Ken Morris, general manager of Northwoods Distribution Services, a recently opened Rhinelander warehouse that uses about 45 rail cars a month, said CN reversed its decision to cut service to the city after looking more closely at freight volumes.

“I do give the railroad a lot of credit,” he said. “Once we got the right people involved in it, they re-evaluated the situation and made the right decision.”

Morris is satisfied with the railroad’s current service and the prospects for it to remain at that level.

“I truly believe that they won’t do anything as long as the volumes stay at current levels or increase,” he said.

Others are less certain.

“The biggest problem we have with the CN is they have a business plan; they don’t want to be a short-line, local district railroad,” said Daniel Bruso, manager of the Oldenburg Group Inc. metal fabrication plant in Rhinelander.

Bruso said CN bought the Wisconsin Central chiefly for the main line between Superior and Chicago. Acquiring that track plugged a gap in the company’s continent-spanning system and gave it a continuous stretch of CN-owned rail from Canada’s west coast to New Orleans. But along with the Superior-Chicago route, CN also picked up hundreds of miles of shorter lines.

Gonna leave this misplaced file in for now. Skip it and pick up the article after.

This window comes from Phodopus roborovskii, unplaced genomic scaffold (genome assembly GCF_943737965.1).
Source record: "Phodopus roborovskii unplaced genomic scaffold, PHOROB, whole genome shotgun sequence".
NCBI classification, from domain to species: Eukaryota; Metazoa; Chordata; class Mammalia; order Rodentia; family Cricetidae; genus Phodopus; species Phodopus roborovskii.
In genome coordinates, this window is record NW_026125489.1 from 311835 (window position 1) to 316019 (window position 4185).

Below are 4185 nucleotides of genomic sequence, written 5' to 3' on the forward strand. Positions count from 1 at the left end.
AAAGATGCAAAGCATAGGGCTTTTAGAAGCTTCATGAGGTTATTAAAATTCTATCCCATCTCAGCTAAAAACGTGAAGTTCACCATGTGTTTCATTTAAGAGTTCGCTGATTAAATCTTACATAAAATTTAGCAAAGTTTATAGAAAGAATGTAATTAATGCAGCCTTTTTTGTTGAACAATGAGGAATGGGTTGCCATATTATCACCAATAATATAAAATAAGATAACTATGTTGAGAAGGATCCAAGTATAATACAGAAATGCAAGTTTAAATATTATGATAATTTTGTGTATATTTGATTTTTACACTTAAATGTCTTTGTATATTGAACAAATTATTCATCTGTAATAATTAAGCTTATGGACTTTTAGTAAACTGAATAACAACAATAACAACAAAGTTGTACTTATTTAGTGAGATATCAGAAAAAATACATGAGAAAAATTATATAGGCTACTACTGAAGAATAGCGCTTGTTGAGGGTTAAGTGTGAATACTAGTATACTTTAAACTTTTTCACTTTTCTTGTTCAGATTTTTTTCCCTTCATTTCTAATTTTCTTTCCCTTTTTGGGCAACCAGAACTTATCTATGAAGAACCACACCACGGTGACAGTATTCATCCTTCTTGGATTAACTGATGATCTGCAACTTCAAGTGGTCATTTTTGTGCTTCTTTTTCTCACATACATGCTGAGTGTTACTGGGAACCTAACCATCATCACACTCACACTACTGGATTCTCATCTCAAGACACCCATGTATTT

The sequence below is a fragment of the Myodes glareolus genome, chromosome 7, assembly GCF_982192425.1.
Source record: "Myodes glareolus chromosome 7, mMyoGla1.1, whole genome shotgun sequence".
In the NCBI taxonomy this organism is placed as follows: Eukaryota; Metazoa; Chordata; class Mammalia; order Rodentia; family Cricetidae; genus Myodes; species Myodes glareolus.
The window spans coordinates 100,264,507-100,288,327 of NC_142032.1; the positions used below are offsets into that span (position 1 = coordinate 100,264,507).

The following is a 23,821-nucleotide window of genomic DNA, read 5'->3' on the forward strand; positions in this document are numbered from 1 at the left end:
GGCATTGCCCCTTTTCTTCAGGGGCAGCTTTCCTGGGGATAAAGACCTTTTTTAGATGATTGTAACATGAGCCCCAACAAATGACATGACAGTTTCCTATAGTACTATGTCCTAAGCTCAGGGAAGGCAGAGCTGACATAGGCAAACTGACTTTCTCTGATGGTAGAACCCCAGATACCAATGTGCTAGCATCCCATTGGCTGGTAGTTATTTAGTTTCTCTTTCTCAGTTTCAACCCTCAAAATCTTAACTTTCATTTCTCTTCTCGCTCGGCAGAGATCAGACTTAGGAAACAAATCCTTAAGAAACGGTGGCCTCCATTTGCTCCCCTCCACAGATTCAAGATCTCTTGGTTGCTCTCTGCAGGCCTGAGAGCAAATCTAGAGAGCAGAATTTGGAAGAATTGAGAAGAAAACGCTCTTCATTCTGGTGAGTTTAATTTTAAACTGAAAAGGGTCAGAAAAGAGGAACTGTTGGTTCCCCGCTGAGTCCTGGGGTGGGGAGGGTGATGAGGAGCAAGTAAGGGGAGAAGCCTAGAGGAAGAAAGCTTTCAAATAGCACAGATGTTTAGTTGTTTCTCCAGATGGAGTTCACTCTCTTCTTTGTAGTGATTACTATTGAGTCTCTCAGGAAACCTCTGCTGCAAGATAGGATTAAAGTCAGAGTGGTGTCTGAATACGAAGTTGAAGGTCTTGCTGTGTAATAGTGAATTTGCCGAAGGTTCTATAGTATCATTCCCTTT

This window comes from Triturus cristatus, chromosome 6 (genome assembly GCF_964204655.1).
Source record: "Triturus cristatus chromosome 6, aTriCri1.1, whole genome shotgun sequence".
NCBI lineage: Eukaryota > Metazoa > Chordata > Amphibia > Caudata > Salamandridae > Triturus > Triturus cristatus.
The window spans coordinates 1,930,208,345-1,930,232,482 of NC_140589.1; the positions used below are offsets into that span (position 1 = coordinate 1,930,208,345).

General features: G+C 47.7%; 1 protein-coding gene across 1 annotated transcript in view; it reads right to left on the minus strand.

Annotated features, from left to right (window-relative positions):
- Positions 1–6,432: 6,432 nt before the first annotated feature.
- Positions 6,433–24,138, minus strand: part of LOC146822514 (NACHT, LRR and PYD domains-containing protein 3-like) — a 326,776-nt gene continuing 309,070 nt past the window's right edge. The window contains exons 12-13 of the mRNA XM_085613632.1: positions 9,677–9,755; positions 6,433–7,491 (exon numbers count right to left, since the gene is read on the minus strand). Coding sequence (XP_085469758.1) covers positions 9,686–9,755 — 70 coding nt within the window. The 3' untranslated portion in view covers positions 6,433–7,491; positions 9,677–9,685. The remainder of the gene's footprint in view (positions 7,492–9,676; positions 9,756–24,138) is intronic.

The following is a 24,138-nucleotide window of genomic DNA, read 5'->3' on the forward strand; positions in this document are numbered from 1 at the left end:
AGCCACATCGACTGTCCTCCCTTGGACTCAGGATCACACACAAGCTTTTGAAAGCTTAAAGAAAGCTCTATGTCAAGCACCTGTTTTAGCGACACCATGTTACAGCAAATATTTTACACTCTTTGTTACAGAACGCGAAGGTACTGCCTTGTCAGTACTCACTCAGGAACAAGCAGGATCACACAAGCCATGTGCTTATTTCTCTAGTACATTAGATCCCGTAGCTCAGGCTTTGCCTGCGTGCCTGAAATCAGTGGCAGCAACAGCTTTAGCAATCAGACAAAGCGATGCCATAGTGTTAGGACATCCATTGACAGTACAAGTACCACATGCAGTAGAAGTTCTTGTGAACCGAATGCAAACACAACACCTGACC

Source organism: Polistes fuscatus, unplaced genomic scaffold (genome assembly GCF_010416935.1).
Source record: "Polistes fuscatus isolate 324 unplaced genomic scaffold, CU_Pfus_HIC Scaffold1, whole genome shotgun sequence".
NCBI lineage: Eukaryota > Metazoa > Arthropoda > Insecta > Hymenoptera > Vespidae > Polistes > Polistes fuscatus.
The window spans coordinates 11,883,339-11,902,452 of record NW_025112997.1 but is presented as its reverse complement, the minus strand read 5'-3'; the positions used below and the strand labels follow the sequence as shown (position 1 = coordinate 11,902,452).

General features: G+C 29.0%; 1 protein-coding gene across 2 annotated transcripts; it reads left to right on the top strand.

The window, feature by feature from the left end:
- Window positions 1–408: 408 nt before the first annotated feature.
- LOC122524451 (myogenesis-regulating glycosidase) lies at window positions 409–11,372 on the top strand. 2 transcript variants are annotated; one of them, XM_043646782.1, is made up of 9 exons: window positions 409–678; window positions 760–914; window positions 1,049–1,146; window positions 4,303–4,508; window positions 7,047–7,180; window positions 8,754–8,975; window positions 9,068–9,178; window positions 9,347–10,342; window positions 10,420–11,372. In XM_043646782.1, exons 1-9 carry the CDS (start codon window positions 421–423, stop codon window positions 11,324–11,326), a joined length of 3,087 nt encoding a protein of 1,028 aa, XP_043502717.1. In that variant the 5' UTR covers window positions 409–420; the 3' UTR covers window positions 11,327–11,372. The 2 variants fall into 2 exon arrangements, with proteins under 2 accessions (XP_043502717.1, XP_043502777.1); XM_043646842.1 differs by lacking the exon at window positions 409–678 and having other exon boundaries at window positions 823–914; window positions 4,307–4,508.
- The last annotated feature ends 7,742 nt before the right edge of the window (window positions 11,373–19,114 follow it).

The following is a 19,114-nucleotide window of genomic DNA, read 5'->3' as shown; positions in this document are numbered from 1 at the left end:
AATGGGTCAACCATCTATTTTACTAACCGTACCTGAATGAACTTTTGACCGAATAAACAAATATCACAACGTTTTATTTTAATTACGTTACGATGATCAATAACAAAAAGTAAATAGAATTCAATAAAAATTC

“They don’t care for that business,” Bruso said. “They don’t want to service it.”

Not so, Soucie said.

“CN is in the railroad business,” he said. “It’s in the business of moving freight, and if someone wants to move freight, as long as it’s profitable, CN is interested in moving it.”

Soucie said CN already held rights to use the Superior-Chicago route.

“They got involved with the Wisconsin Central because there’s business to be made in Wisconsin,” he said.

But the CN’s application to buy the Wisconsin Central, filed with the U.S. Surface Transportation Board, suggests that the Superior-Chicago route was indeed important to the company.

The application said the Wisconsin Central acquisition would “enable CN to secure its service between Superior and Chicago. CN will thus no longer be dependent on haulage service by another railroad under a limited term agreement.”

Shippers on the shorter lines may be misinterpreting other pressures on CN as lack of interest in their freight, said Donald Broughton, a transportation industry analyst for A.G. Edwards & Sons Inc. in St. Louis.

With demand for rail service at record highs and growing across North America, CN is so pressed that even shippers on main lines don’t feel they’re getting as much attention as they want, Broughton said.

He said CN does want to operate regional lines.

But people such as Bruce Ridley, manager of the Packaging Corp. of America paper mill in Tomahawk, say CN has balked at offering long-term service commitments. That, Ridley said, “is disconcerting, to say the least.”